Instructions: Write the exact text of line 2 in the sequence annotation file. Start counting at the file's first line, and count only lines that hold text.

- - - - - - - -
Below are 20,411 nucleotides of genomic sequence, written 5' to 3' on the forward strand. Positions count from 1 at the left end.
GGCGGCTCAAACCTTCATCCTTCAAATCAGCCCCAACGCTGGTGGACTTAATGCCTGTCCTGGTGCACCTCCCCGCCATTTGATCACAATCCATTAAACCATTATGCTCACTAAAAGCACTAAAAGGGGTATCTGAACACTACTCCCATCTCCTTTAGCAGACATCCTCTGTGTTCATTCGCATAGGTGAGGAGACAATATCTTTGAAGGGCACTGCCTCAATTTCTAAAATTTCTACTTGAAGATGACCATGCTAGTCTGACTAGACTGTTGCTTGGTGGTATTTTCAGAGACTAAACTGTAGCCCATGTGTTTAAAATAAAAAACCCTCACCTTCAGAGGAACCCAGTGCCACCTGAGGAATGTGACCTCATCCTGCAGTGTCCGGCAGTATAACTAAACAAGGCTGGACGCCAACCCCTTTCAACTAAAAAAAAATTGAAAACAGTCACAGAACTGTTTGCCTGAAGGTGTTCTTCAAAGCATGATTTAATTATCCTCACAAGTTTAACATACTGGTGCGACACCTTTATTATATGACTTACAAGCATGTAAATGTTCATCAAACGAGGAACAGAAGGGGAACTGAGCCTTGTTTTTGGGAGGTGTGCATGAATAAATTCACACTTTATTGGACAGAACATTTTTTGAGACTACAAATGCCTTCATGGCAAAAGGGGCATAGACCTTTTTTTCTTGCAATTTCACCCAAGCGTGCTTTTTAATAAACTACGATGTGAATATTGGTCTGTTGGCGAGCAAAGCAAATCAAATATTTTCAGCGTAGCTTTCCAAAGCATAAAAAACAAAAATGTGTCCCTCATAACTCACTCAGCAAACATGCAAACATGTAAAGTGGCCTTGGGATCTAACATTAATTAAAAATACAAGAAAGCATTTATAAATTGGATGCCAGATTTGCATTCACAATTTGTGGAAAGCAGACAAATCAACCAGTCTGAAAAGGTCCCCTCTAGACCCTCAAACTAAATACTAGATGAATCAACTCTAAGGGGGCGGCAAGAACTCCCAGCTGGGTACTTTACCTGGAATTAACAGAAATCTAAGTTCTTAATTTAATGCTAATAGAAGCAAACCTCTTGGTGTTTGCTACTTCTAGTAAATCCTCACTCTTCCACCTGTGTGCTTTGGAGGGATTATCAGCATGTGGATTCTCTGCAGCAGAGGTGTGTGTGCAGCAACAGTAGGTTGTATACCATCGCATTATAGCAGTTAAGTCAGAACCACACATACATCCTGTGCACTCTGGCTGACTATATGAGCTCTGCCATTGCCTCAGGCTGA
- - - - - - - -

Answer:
GGCGGCTCAAACCTTCATCCTTCAAATCAGCCCCAACGCTGGTGGACTTAATGCCTGTCCTGGTGCACCTCCCCGCCATTTGATCACAATCCATTAAACCATTATGCTCACTAAAAGCACTAAAAGGGGTATCTGAACACTACTCCCATCTCCTTTAGCAGACATCCTCTGTGTTCATTCGCATAGGTGAGGAGACAATATCTTTGAAGGGCACTGCCTCAATTTCTAAAATTTCTACTTGAAGATGACCATGCTAGTCTGACTAGACTGTTGCTTGGTGGTATTTTCAGAGACTAAACTGTAGCCCATGTGTTTAAAATAAAAAACCCTCACCTTCAGAGGAACCCAGTGCCACCTGAGGAATGTGACCTCATCCTGCAGTGTCCGGCAGTATAACTAAACAAGGCTGGACGCCAACCCCTTTCAACTAAAAAAAAATTGAAAACAGTCACAGAACTGTTTGCCTGAAGGTGTTCTTCAAAGCATGATTTAATTATCCTCACAAGTTTAACATACTGGTGCGACACCTTTATTATATGACTTACAAGCATGTAAATGTTCATCAAACGAGGAACAGAAGGGGAACTGAGCCTTGTTTTTGGGAGGTGTGCATGAATAAATTCACACTTTATTGGACAGAACATTTTTTGAGACTACAAATGCCTTCATGGCAAAAGGGGCATAGACCTTTTTTTCTTGCAATTTCACCCAAGCGTGCTTTTTAATAAACTACGATGTGAATATTGGTCTGTTGGCGAGCAAAGCAAATCAAATATTTTCAGCGTAGCTTTCCAAAGCATAAAAAACAAAAATGTGTCCCTCATAACTCACTCAGCAAACATGCAAACATGTAAAGTGGCCTTGGGATCTAACATTAATTAAAAATACAAGAAAGCATTTATAAATTGGATGCCAGATTTGCATTCACAATTTGTGGAAAGCAGACAAATCAACCAGTCTGAAAAGGTCCCCTCTAGACCCTCAAACTAAATACTAGATGAATCAACTCTAAGGGGGCGGCAAGAACTCCCAGCTGGGTACTTTACCTGGAATTAACAGAAATCTAAGTTCTTAATTTAATGCTAATAGAAGCAAACCTCTTGGTGTTTGCTACTTCTAGTAAATCCTCACTCTTCCACCTGTGTGCTTTGGAGGGATTATCAGCATGTGGATTCTCTGCAGCAGAGGTGTGTGTGCAGCAACAGTAGGTTGTATACCATCGCATTATAGCAGTTAAGTCAGAACCACACATACATCCTGTGCACTCTGGCTGACTATATGAGCTCTGCCATTGCCTCAGGCTGA